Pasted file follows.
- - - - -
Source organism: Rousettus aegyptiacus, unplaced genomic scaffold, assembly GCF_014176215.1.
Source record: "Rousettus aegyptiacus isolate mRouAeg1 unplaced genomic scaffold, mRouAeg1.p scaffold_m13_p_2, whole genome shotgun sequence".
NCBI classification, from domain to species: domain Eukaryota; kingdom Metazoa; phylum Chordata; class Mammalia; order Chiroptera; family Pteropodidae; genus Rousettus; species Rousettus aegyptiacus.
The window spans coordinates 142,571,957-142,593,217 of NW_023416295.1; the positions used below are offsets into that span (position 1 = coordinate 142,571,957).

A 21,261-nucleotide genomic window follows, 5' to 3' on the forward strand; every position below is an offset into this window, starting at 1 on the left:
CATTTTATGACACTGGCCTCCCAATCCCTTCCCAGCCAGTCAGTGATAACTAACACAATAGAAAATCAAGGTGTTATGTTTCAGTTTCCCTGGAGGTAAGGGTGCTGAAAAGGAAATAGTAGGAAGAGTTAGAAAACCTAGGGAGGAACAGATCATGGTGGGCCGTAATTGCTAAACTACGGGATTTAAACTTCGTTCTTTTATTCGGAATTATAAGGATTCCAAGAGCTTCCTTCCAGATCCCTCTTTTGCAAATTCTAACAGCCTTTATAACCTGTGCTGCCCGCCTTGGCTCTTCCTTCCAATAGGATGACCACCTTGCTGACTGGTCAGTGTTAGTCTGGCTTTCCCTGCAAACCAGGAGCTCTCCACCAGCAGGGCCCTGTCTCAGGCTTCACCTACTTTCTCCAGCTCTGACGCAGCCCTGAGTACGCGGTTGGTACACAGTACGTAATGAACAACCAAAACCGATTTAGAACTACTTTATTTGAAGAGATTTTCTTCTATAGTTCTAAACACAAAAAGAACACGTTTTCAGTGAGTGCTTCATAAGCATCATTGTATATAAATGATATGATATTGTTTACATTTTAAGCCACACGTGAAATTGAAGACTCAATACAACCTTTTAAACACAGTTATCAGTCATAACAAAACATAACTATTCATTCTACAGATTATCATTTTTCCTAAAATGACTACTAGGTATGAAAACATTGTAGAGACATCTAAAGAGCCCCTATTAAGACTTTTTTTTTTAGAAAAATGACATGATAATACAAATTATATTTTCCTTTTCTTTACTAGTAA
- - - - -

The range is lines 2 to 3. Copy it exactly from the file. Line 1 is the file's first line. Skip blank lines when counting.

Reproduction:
Source record: "Rousettus aegyptiacus isolate mRouAeg1 unplaced genomic scaffold, mRouAeg1.p scaffold_m13_p_2, whole genome shotgun sequence".
NCBI classification, from domain to species: domain Eukaryota; kingdom Metazoa; phylum Chordata; class Mammalia; order Chiroptera; family Pteropodidae; genus Rousettus; species Rousettus aegyptiacus.